LETTER FROM NEW YORK
The XXe century was American, and its hero was called Theodore Roosevelt. President of the United States from 1901 to 1909, this New Yorker with a thousand lives was a cowboy in the Dakota, an adventurer in love with the wilderness of Yellowstone National Park in the Amazon, a colonel in the American army and colonizer of Cuba, promoter of the Panama Canal, Nobel Peace Prize for its efforts in favor of the signing of the Treaty of Portsmouth between Russia and Japan.
Alas, Teddy Roosevelt (1858-1919) had a very cumbersome statue that sat in front of the New York Museum of Natural History, near Central Park. It is true that the work of sculptor James Earle Fraser, inaugurated in 1940, is delicate to defend, and one does not need to be “woke” to judge that it can be problematic: Roosevelt is enthroned on his horse, belt of cartridges around the waist, while trotting by his side an Indian with a headdress of feathers and a muscular black shirtless.
The statue corresponded to the thinking of Roosevelt, who was a racist of his time. In a 1905 speech on the centennial of the birth of Abraham Lincoln, the abolitionist of slavery, President Roosevelt called “the advanced race” at “to preserve unscathed the high civilization forged by its ancestors” and to help “the backward race”, “man of color” gain “the priceless advantages of liberty, industrial efficiency, political ability, and private morality”.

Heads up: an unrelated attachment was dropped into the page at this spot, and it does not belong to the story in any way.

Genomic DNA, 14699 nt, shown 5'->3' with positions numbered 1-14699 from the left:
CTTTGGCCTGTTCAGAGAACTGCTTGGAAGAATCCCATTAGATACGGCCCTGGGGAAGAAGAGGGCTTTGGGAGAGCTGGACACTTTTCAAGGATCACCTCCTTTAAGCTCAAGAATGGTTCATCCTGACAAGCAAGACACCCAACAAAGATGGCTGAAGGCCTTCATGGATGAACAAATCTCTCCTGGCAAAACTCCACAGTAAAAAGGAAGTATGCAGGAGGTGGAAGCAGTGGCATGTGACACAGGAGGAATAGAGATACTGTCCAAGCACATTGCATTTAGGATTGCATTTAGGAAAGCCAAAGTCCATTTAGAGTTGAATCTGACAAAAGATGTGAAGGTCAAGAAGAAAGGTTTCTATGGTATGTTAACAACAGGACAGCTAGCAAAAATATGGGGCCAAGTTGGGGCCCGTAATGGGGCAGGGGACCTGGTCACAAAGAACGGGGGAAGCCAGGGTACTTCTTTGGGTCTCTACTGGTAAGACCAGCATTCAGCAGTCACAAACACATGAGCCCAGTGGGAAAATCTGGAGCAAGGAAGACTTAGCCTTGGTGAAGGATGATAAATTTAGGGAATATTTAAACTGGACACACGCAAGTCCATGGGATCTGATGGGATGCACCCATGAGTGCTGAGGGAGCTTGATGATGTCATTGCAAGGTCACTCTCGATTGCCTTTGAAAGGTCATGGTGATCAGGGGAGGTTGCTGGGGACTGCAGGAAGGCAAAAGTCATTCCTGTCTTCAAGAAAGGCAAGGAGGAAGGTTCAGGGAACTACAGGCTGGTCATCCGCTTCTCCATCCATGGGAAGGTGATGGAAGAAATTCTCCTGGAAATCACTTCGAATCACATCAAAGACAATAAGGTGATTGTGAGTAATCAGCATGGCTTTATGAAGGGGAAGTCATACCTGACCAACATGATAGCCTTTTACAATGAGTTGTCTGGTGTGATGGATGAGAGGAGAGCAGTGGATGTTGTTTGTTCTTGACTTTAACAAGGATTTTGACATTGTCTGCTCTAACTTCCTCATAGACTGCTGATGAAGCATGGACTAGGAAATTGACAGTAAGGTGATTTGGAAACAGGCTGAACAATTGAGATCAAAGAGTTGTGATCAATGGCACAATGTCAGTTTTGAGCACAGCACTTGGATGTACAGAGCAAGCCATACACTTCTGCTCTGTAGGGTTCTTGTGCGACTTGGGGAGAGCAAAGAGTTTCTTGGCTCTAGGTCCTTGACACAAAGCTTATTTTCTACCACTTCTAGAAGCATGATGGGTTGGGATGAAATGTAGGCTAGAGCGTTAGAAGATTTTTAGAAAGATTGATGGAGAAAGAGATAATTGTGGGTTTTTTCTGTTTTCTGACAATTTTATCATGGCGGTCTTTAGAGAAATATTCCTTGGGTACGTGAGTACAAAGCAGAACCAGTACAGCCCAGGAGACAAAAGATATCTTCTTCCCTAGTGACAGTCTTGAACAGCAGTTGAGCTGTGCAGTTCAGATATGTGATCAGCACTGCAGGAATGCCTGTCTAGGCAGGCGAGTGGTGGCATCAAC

“I don’t think the only good Indians are dead Indians, but that’s nine out of ten, not counting the tenth that I don’t want to look into. »Theodore Roosevelt
As for the Native Americans, he had declared about them in 1886, when the Indian wars were not over: “I don’t think the only good Indians are dead Indians, but that’s nine out of ten, not counting the tenth that I don’t want to look into.” When the statue was inaugurated in 1940, the New York Times had found nothing to complain about, quoting at the end of his article a eulogy of Theodore Roosevelt, “precursor of the essence of our modern liberalism”.
Since then, the statue had ended up becoming cumbersome. But we had to wait for the revival of the Black Lives Matter movement (« black lives matter »), following the May 2020 murder of African American George Floyd, who was suffocated by a white Minneapolis police officer, for New York City and the Museum of Natural History to agree to remove the artwork from ‘art. “Many of us find the depiction of Native American and African characters and their placement in the artwork to be racist”, the museum said in the summer of 2020. “It is the right decision and the right time to remove this problematic statue”, adds the mayor, Bill de Blasio.
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